In the foremath of the 2011–12 season, Pirin Blagoevgrad failed to receive a professional license for the A Group. However, due to their financial struggles they were also rejected to participate in the South-West V AFG. Later that year, they acquired the license of Perun Kresna. The team finished 2011-12 season as Perun, but for 2012-13 the team was renamed to Obshtinski futbolen klub Pirin (Bulgarian: Общиснки футболен клуб „Пирин“), meaning Pirin Minicipal Football Club, as the club was owned by Blagoevgrad Municipality.
In 2015, the club achieved promotion to the A Group after a four-year absence from top-flight football.
The team was relegated from the A Group after the 2017-18 season.
On 11 June 2019, OFK Pirin secured a one-year sponsorship agreement and advertising partnership with the investment company Emirates Wealth EAD. In July, Blagoevgrad Municipality approved a business plan by the company discussing the future development of the club, in particular the partnership between the two sides, phases in acquiring participatory management, investment schemes, club finances and aims. The plan saw Emirates Wealth EAD become a majority owner, as it acquired 75% of the OFK Pirin's shares, with 25% remaining in Blagoevgrad Municipality's ownership. Part of obtaining participatory management saw the creation of a new association, a joint-stock company named Futbolen klub Pirin AD (Bulgarian: Футболен клуб „Пирин“ АД), meaning Pirin Football Club, where OFK Pirin, owned by the municipality, was merged into.
Colours and badgeEdit
Currently, the team's home kit is green and the away kit is white. Various combinations of green and white have been used throughout the club's history.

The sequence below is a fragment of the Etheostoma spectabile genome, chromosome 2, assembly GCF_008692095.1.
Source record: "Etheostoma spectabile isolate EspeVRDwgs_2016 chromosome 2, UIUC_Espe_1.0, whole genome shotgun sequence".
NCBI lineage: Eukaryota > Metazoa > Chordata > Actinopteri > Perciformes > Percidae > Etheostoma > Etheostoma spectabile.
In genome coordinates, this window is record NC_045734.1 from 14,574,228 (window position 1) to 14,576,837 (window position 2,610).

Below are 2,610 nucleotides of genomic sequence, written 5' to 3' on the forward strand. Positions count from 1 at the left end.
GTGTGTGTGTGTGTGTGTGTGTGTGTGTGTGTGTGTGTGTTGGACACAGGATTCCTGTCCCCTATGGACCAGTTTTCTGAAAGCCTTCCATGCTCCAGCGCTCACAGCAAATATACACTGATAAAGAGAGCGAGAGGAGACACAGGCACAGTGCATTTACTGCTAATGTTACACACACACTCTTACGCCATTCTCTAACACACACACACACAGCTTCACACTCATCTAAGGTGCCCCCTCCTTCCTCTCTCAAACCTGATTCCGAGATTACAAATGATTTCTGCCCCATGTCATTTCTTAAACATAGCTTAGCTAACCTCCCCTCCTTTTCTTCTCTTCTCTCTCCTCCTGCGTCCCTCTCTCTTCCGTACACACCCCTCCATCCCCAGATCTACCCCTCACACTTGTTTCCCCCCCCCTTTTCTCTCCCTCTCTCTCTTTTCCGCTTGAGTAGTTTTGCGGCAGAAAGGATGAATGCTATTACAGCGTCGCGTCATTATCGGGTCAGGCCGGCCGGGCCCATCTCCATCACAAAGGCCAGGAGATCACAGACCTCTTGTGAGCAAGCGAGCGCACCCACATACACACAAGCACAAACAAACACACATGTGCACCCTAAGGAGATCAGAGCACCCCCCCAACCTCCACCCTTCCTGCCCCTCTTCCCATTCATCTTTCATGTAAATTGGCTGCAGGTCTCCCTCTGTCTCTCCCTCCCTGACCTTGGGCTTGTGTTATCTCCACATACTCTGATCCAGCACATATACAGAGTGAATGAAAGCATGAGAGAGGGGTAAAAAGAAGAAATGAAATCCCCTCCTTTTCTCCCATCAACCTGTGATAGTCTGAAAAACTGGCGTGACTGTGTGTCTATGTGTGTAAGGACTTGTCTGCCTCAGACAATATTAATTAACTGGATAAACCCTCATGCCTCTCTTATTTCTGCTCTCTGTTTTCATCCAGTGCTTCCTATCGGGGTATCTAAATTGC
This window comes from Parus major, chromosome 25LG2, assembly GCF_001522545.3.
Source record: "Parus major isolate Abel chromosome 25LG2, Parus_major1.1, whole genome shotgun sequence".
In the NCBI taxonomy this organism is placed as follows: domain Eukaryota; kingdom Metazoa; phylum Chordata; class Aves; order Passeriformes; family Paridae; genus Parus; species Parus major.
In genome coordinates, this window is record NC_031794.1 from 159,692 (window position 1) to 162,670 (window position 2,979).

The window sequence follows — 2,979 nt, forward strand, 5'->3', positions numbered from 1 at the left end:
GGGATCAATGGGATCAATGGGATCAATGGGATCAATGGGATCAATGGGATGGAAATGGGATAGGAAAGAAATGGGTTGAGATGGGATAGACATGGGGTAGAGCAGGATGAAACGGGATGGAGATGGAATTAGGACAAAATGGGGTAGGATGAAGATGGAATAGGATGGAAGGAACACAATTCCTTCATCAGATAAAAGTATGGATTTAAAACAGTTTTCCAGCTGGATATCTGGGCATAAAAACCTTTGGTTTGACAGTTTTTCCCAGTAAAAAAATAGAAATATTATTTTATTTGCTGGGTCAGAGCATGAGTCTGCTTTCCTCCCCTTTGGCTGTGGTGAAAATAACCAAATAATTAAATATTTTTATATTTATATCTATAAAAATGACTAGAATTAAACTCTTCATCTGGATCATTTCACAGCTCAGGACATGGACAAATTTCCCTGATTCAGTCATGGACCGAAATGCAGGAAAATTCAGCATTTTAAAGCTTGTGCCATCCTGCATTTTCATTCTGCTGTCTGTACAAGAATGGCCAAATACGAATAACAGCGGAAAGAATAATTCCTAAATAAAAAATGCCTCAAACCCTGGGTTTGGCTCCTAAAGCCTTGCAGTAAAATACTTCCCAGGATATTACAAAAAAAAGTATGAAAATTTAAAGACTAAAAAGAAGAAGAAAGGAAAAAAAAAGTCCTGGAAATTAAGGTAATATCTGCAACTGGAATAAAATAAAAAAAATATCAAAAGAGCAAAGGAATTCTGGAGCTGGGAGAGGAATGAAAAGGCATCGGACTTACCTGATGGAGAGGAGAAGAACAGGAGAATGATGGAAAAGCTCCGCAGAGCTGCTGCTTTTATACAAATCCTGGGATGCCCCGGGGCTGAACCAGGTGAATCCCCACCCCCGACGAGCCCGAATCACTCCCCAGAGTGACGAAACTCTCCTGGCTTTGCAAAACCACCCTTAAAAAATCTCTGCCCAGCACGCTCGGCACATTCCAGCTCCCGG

|1994–95||Cup Winners' Cup||QR||Schaan||3–0||1–0||4–0|
- As of 22 May 2022
Note: Flags indicate national team as defined under FIFA eligibility rules. Players may hold more than one non-FIFA nationality.
For recent transfers, see Transfers summer 2022.
Up to twenty foreign nationals can be registered and given a squad number for the first team in the Bulgarian First League, however only five non-EU nationals can be used during a match day. Those non-EU nationals with European ancestry can claim citizenship from the nation their ancestors came from. If a player does not have European ancestry he can claim Bulgarian citizenship after playing in Bulgaria for 5 years.
|2012–13||V Group (III)||3||19||5||6||69||26||62||not qualified|
|2013–14||V Group||1||25||4||1||87||6||79||not qualified|
|2014–15||B Group (II)||2||17||10||3||52||15||61||First round|
|2015–16||A Group (I)||8||5||11||16||27||45||26||First round|
|2016–17||First League (I)||10||12||7||13||41||44||43||Quarterfinals|
|2017–18||First League||14||7||9||16||29||42||30||First round|
|2018–19||Second League (II)||13||9||4||17||29||49||31||First round|
|2019–20||Second League||11||6||7||7||24||29||25||Preliminary round|
|2020–21||Second League||1||20||5||5||66||26||65||Round of 32|
|2021–22||First League (I)||—||—||—||—||—||—||—||Qualified|
|Green marks a season followed by promotion, red a season followed by relegation.|
|2011–2014||Kostadin Gerganchev||V AFG title1|
|2014–2015||Yordan Samokovliyski||A Grouppromotion to|
|2015||Ivo Trenchev (interim)|
|2017−2018||Milen Radukanov||Relegation to Second Professional League|
|2019–2021||Warren Feeney||1st place promotion to First Professional League|
- "История". pirinfc.com. Archived from the original on 16 September 2011. Retrieved 11 October 2011.
- "ОФК Пирин ЕООД Благоевград влиза в рекламно партньорство с Емирейтс". fcpirin.com (in Bulgarian). 11 June 2019. Retrieved 12 January 2021.
- "Планът за развитие на ФК Пирин Благоевград". fcpirin.com (in Bulgarian). 1 August 2019. Retrieved 12 January 2021.
- "От днес ОФК „Пирин" – Благоевград официално е с нов собственик" (in Bulgarian). Radio Blagoevgrad. 26 July 2019. Retrieved 12 January 2021.
- "Players". fcpirin.com (in Bulgarian). Pirin Blagoevgrad. Retrieved 4 August 2021.